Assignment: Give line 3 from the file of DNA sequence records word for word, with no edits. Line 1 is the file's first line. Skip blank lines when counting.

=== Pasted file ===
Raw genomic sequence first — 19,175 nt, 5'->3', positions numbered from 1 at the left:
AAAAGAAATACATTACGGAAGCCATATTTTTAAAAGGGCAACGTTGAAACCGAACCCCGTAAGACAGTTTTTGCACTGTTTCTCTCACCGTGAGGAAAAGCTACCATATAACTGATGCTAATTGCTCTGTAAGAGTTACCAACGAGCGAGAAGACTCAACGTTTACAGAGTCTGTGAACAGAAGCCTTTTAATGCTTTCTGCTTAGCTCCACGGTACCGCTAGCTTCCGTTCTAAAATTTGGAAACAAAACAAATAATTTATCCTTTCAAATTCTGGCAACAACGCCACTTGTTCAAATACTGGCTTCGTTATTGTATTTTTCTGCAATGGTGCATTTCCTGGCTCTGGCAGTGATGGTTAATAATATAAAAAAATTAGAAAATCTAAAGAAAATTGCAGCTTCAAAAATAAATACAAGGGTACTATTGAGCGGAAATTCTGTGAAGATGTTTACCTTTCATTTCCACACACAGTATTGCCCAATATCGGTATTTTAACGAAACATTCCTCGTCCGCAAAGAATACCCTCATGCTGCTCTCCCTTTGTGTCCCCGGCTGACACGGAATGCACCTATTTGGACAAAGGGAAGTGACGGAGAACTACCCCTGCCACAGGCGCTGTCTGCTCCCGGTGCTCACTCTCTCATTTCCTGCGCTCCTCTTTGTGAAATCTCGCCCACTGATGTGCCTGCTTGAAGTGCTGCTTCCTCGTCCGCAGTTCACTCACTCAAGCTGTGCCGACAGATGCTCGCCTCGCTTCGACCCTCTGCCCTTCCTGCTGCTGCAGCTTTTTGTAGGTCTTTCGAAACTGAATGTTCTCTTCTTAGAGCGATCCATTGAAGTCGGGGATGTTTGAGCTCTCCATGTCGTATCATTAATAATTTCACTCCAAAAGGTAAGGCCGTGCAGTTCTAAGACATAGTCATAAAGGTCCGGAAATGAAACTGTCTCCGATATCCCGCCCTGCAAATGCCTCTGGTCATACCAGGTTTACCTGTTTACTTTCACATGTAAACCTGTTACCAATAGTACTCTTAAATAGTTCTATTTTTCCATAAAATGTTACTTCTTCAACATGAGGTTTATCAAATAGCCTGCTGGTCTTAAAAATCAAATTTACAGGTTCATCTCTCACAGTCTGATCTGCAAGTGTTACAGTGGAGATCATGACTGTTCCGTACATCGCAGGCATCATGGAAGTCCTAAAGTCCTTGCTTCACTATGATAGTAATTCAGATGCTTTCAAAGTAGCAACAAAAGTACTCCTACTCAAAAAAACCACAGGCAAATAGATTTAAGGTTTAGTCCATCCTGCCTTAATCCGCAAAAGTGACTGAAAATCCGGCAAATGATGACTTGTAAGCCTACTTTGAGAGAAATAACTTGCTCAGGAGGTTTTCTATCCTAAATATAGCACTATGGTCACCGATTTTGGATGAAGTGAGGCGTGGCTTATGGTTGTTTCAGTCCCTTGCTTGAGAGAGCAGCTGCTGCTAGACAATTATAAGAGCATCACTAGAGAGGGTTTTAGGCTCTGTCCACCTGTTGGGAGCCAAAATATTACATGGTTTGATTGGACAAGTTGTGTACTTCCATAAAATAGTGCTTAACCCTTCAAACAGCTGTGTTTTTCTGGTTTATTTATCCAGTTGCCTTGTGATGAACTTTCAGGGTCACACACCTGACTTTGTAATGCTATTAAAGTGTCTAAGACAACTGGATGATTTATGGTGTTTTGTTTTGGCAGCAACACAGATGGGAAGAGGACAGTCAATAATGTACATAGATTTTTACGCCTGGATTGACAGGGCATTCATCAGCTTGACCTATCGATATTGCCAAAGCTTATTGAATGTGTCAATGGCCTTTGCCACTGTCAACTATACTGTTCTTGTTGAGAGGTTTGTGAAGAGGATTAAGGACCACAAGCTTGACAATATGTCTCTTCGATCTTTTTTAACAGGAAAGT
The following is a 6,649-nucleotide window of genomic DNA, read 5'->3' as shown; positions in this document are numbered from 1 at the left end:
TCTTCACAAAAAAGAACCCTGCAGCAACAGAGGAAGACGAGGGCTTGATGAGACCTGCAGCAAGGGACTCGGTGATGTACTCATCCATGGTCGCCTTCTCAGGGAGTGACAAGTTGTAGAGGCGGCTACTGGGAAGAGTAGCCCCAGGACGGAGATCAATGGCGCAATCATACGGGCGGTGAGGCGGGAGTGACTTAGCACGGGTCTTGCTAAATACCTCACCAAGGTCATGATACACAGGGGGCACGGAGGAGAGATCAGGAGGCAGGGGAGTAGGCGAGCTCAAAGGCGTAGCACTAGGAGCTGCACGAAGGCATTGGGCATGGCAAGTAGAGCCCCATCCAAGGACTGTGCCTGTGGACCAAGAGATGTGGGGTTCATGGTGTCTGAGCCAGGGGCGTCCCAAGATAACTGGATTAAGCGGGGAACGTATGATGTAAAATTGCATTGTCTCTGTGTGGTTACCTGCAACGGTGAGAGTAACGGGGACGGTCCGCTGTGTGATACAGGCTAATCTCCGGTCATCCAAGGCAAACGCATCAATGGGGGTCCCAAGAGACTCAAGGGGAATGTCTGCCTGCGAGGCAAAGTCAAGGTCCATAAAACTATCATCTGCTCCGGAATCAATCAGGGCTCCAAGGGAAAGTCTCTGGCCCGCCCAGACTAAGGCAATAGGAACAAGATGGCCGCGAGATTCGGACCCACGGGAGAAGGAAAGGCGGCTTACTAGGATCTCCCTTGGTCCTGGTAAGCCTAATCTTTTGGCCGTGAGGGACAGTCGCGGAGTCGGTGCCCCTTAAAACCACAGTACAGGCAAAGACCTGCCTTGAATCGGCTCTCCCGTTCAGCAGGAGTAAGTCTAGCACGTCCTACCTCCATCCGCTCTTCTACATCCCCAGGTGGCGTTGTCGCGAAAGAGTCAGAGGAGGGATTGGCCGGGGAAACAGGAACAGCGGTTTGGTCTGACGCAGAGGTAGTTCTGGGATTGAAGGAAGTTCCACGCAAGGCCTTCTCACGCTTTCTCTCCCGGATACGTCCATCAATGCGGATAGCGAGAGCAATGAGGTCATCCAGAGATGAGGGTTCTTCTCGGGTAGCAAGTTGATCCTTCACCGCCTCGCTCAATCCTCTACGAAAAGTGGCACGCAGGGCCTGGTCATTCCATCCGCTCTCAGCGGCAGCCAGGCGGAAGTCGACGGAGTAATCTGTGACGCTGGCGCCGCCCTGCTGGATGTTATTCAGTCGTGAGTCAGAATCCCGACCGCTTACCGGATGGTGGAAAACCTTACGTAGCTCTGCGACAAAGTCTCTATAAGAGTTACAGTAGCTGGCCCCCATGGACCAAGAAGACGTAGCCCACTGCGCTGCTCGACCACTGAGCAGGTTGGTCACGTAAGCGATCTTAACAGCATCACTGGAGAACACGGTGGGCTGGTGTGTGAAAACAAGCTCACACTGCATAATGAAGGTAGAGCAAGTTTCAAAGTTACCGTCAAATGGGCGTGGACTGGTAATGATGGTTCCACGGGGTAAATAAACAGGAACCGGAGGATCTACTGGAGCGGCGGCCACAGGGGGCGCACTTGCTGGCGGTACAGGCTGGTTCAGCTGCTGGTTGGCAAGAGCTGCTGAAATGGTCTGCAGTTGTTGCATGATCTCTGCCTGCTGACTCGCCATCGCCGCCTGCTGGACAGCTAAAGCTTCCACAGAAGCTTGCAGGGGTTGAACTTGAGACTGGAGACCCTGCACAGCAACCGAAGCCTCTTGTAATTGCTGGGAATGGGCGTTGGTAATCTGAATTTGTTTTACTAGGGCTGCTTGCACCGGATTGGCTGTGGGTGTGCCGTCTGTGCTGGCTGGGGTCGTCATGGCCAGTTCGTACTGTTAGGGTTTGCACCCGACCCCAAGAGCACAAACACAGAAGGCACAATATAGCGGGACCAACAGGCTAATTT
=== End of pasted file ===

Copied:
The following is a 6,649-nucleotide window of genomic DNA, read 5'->3' as shown; positions in this document are numbered from 1 at the left end: